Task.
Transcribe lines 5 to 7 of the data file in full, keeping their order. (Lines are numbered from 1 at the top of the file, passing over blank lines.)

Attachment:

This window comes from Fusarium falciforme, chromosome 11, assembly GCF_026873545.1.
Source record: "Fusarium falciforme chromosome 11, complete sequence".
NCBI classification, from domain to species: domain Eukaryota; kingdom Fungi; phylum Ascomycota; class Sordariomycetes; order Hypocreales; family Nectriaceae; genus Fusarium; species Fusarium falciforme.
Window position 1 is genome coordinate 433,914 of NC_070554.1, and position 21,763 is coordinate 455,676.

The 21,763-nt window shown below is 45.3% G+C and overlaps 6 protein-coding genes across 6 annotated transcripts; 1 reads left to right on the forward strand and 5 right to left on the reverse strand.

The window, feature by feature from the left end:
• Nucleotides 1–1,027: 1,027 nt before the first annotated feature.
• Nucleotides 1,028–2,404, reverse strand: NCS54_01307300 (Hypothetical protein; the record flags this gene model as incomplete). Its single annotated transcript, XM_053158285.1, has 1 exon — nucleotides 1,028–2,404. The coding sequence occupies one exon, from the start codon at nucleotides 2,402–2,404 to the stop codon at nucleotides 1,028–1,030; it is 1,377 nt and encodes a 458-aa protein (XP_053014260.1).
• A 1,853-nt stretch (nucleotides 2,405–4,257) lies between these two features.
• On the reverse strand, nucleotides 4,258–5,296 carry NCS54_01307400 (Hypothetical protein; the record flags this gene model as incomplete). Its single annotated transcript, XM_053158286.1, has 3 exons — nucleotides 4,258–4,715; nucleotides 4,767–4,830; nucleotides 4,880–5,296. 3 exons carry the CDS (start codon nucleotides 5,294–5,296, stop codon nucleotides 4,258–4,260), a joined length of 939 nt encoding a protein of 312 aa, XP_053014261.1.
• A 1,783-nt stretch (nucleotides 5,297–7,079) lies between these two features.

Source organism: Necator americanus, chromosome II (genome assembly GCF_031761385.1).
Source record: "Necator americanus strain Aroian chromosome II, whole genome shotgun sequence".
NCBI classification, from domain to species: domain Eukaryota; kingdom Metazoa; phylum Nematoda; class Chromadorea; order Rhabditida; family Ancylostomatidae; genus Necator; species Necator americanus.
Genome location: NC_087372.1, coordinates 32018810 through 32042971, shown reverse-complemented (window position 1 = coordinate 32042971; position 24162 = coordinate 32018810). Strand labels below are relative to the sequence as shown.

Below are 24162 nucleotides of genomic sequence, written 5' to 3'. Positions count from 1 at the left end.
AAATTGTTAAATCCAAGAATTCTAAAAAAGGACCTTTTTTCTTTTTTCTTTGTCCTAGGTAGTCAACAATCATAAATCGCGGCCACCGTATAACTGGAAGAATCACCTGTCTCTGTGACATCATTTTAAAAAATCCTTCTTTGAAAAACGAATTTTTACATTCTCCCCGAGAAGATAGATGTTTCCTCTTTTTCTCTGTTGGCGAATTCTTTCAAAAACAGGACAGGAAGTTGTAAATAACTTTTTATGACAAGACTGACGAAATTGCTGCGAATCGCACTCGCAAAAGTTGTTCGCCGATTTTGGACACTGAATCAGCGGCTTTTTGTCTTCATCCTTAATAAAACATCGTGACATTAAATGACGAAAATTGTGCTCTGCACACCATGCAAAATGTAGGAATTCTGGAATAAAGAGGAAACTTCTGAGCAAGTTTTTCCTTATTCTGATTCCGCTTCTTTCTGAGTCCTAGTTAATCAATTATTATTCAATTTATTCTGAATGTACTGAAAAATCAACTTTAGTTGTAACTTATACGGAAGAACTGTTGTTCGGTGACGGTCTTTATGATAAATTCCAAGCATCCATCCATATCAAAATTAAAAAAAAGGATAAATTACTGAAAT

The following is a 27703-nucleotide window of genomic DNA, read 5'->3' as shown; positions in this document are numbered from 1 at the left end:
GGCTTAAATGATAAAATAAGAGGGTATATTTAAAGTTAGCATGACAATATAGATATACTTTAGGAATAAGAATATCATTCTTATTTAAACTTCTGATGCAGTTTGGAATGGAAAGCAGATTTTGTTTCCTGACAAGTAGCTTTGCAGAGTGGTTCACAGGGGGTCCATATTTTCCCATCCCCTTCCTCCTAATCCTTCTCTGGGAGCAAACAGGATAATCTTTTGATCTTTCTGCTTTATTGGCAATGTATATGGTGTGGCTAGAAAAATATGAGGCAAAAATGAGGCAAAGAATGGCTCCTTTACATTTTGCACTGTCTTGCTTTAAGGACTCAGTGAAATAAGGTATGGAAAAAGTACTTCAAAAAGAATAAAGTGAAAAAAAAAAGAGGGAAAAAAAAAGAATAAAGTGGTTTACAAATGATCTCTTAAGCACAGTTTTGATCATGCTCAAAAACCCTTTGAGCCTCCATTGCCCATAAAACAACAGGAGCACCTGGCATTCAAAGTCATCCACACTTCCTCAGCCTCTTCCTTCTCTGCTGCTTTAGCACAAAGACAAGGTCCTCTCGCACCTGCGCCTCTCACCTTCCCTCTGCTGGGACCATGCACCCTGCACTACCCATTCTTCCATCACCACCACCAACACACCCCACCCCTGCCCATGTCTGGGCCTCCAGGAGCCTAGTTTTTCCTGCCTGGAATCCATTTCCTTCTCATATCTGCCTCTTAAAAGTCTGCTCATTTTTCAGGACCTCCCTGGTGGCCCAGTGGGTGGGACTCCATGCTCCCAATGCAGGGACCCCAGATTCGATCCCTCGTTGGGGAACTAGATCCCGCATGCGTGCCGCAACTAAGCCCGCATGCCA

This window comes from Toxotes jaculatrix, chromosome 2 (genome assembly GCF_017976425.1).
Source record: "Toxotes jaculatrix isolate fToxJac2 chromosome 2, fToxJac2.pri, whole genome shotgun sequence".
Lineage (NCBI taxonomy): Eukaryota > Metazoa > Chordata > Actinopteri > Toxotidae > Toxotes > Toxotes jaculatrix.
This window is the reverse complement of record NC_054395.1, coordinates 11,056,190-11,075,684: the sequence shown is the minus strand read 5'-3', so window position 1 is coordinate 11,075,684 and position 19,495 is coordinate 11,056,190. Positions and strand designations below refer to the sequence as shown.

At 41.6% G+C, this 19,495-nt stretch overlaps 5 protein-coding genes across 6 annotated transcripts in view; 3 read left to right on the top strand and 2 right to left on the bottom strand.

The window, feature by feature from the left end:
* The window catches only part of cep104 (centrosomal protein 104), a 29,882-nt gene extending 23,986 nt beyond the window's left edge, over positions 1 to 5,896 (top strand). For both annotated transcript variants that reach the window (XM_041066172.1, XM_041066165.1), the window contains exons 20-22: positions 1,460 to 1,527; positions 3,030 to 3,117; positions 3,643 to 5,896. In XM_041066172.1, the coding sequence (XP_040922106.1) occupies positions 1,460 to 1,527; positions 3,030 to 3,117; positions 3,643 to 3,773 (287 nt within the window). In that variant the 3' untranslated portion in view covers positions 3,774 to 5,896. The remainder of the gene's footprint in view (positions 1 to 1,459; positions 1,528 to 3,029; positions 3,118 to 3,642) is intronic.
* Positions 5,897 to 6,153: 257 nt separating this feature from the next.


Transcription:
The 21,763-nt window shown below is 45.3% G+C and overlaps 6 protein-coding genes across 6 annotated transcripts; 1 reads left to right on the forward strand and 5 right to left on the reverse strand.

The window, feature by feature from the left end:
• Nucleotides 1–1,027: 1,027 nt before the first annotated feature.